[33] In contrast, an attested document which is not required by law to be attested may be proved without examining attesting witness (s 72 of the EA 1950; Sarkar on Evidence Fourteenth Edition Vol. 1 1051). The contents of such documents may be proved by primary or secondary evidence pursuant to ss 62 and 63 of the EA 1950.

[34] In the light of the foregoing, the Federal Court’s decision in Letchumanan (supra) is a reaffirmation of the statutory rules of evidence relating to the proof of execution and proof of contents of documents. In Letchumanan (supra), the presumption that the power of attorney was so executed and authenticated was rebutted as the Federal Court at para. [66] of the judgment found that the impugned power of attorney was a forgery on the basis of fifteen substantial facts that were proven at the trial of the action.

[35] It can be appreciated that there is also another distinction between ss 68 and 72 of the EA 1950. Section 68 refers to “proving its execution” whereas s 72 refers to proof of document. In our considered view, s 68 relating to documents required by law to be attested deals with the evidentiary requirement of proving its execution by calling one attesting witness; whereas in the case of documents under s 72 there is no such requirement. The document may be proved once it is produced for the inspection of the court pursuant to s 62 of the EA 1950.

[36] In the context of this appeal, the plaintiff’s claim against the 3rd defendant as a surety is predicated on the guarantees. The guarantees in question are attested documents which are not required by law to be attested. In producing these letters of guarantee in court the plaintiff has satisfied the evidential burden of proving the contents of the same. Since the 3rd defendant asserts that the signatures are forgeries, which is to put the genuineness in issue, the burden lies on the 3rd defendant of proving that the signatures on the guarantees are not his. The trial judge had found that the 3rd defendant had proved on a balance of probabilities that the signatures on the impugned documents were forged. As alluded to in the preceding paragraphs, the evidence of the attesting solicitors were at best equivocal and corroborated the 3rd defendant’s allegation that the signatures on the documents had been forged. Since the 3rd defendant had proved that his signatures on the impugned documents were forged, the plaintiff’s claim cannot succeed.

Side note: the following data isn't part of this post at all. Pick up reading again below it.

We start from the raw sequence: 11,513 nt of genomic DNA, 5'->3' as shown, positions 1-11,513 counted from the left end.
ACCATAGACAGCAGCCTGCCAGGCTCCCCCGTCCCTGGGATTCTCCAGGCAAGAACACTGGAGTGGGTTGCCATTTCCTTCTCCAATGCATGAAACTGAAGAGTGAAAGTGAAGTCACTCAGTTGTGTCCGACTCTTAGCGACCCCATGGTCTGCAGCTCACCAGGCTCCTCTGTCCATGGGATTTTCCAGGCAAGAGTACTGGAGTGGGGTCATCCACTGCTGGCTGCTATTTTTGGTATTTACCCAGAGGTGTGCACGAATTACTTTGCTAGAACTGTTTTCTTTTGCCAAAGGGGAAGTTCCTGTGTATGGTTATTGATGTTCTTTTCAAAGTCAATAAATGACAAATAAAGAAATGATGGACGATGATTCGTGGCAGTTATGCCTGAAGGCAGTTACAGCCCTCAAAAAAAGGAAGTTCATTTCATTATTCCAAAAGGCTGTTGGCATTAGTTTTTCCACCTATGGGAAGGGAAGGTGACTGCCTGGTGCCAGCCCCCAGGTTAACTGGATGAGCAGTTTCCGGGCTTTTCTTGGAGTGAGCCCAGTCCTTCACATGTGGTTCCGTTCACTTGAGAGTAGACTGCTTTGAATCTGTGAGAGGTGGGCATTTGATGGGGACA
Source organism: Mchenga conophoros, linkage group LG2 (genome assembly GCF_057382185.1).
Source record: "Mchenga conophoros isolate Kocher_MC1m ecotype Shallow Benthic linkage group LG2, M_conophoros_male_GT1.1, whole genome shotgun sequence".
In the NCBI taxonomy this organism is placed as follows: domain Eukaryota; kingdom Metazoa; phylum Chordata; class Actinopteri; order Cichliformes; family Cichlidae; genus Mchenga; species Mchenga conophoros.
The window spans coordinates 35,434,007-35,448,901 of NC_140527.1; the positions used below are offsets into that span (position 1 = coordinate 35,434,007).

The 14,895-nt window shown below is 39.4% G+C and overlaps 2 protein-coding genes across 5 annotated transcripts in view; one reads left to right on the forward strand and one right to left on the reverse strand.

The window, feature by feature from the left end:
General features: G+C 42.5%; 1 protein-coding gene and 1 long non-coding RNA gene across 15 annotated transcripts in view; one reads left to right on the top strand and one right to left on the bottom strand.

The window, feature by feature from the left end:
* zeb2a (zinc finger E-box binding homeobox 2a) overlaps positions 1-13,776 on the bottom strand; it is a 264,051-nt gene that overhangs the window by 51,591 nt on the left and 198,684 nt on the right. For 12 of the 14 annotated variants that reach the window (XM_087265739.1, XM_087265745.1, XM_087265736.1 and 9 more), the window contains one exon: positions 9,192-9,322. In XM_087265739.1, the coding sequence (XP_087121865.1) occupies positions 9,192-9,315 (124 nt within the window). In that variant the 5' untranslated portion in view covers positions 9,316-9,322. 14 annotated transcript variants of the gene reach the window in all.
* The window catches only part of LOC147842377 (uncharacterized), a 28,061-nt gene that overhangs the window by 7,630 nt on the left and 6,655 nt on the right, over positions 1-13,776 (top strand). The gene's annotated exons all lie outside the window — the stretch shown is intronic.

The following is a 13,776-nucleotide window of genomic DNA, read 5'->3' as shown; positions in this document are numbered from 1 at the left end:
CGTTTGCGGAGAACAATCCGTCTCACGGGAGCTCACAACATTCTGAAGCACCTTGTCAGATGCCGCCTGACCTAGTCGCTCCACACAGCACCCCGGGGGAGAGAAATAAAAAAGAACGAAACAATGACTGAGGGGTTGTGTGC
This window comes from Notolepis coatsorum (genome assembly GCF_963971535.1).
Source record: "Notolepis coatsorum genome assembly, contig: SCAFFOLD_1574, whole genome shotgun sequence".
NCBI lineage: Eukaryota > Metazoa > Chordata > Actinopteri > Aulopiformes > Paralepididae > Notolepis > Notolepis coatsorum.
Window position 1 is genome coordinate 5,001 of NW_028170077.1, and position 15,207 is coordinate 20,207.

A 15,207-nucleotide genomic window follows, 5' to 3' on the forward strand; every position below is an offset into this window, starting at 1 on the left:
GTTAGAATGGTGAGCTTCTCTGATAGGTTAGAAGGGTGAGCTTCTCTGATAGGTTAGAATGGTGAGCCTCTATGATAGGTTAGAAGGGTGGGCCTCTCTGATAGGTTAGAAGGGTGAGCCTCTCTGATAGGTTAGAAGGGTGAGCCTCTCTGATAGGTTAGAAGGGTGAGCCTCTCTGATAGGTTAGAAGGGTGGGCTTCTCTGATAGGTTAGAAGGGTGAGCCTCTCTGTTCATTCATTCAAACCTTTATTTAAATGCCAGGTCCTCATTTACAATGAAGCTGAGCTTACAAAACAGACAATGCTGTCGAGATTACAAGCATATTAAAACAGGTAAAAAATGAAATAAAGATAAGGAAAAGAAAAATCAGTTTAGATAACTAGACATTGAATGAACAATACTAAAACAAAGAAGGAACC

CONCLUSION

[37] By reason of the foregoing, the plaintiff’s appeal [Appeal No. 2193] is dismissed with costs. The order of the learned judge allowing the plaintiff’s claim against Third Party A and B in respect of items (b) and (c) of the third party notice is set aside. The order of the learned judge allowing the plaintiff’s claim against Third Party A and B for indemnity is affirmed. Accordingly, Appeal No. 2151 and Appeal No. 2152 are allowed in part with no order as to costs.

sgd

Vernon Ong
Judge
Court of Appeal
Malaysia

Dated: 26th March 2018

COUNSEL

Civil Appeal No: M-02(NCVC)(W)-2151-11/2016

For the Appellant: Kenneth Gomez, Messrs Sabarudin Othman & Ho

For the Respondent: Wong Fook Meng (Tan Siok Khoon and Joshua Lim with him), Messrs Chee Siah Le Kee & Partners

Civil Appeal No: M-02(NCVC)(W)-2152-11/2016

For the Appellant: K. M. Chan (Tan Wei Wei with him), Messrs Lim Kian Leong & Co

For the Respondent: Wong Fook Meng (Tan Siok Khoon and Joshua Lim with him), Messrs Chee Siah Le Kee & Partners

Civil Appeal No: M-02(NCVC)(W)-2193-11/2016

For the Appellant: Wong Fook Meng (Tan Siok Khoon and Joshua Lim with him), Messrs Chee Siah Le Kee & Partners